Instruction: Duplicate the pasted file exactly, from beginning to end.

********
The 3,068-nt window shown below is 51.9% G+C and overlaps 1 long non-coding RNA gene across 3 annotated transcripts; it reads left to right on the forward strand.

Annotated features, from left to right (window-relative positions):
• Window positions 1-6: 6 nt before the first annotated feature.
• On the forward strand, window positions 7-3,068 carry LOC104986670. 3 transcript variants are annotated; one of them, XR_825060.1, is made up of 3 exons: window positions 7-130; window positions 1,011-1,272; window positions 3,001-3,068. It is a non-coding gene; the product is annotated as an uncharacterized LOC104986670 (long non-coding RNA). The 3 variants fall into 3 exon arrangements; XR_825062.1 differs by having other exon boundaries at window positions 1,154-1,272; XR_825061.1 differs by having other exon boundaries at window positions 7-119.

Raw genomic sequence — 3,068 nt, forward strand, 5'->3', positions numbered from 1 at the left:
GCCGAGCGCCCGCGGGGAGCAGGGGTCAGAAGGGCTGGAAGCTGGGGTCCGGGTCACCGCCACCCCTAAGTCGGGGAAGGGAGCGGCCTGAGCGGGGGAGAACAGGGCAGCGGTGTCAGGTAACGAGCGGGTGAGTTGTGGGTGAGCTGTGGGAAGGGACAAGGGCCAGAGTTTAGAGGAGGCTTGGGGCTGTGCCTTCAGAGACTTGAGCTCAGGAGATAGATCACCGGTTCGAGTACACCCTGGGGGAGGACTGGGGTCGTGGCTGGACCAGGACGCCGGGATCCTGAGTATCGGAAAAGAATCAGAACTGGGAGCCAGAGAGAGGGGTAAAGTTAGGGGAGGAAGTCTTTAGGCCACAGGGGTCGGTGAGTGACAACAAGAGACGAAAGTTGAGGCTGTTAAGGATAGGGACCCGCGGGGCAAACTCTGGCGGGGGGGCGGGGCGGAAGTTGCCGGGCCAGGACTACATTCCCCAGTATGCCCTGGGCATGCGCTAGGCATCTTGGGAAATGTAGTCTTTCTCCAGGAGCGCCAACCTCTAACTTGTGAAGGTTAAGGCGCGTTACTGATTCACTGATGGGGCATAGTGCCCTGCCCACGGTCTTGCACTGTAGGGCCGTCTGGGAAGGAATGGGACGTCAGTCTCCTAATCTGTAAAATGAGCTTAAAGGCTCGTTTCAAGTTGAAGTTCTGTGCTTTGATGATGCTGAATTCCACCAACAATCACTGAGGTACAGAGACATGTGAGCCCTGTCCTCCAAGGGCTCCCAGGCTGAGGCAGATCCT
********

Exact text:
The 3,068-nt window shown below is 51.9% G+C and overlaps 1 long non-coding RNA gene across 3 annotated transcripts; it reads left to right on the forward strand.

Annotated features, from left to right (window-relative positions):
• Window positions 1-6: 6 nt before the first annotated feature.
• On the forward strand, window positions 7-3,068 carry LOC104986670. 3 transcript variants are annotated; one of them, XR_825060.1, is made up of 3 exons: window positions 7-130; window positions 1,011-1,272; window positions 3,001-3,068. It is a non-coding gene; the product is annotated as an uncharacterized LOC104986670 (long non-coding RNA). The 3 variants fall into 3 exon arrangements; XR_825062.1 differs by having other exon boundaries at window positions 1,154-1,272; XR_825061.1 differs by having other exon boundaries at window positions 7-119.

Raw genomic sequence — 3,068 nt, forward strand, 5'->3', positions numbered from 1 at the left:
GCCGAGCGCCCGCGGGGAGCAGGGGTCAGAAGGGCTGGAAGCTGGGGTCCGGGTCACCGCCACCCCTAAGTCGGGGAAGGGAGCGGCCTGAGCGGGGGAGAACAGGGCAGCGGTGTCAGGTAACGAGCGGGTGAGTTGTGGGTGAGCTGTGGGAAGGGACAAGGGCCAGAGTTTAGAGGAGGCTTGGGGCTGTGCCTTCAGAGACTTGAGCTCAGGAGATAGATCACCGGTTCGAGTACACCCTGGGGGAGGACTGGGGTCGTGGCTGGACCAGGACGCCGGGATCCTGAGTATCGGAAAAGAATCAGAACTGGGAGCCAGAGAGAGGGGTAAAGTTAGGGGAGGAAGTCTTTAGGCCACAGGGGTCGGTGAGTGACAACAAGAGACGAAAGTTGAGGCTGTTAAGGATAGGGACCCGCGGGGCAAACTCTGGCGGGGGGGCGGGGCGGAAGTTGCCGGGCCAGGACTACATTCCCCAGTATGCCCTGGGCATGCGCTAGGCATCTTGGGAAATGTAGTCTTTCTCCAGGAGCGCCAACCTCTAACTTGTGAAGGTTAAGGCGCGTTACTGATTCACTGATGGGGCATAGTGCCCTGCCCACGGTCTTGCACTGTAGGGCCGTCTGGGAAGGAATGGGACGTCAGTCTCCTAATCTGTAAAATGAGCTTAAAGGCTCGTTTCAAGTTGAAGTTCTGTGCTTTGATGATGCTGAATTCCACCAACAATCACTGAGGTACAGAGACATGTGAGCCCTGTCCTCCAAGGGCTCCCAGGCTGAGGCAGATCCT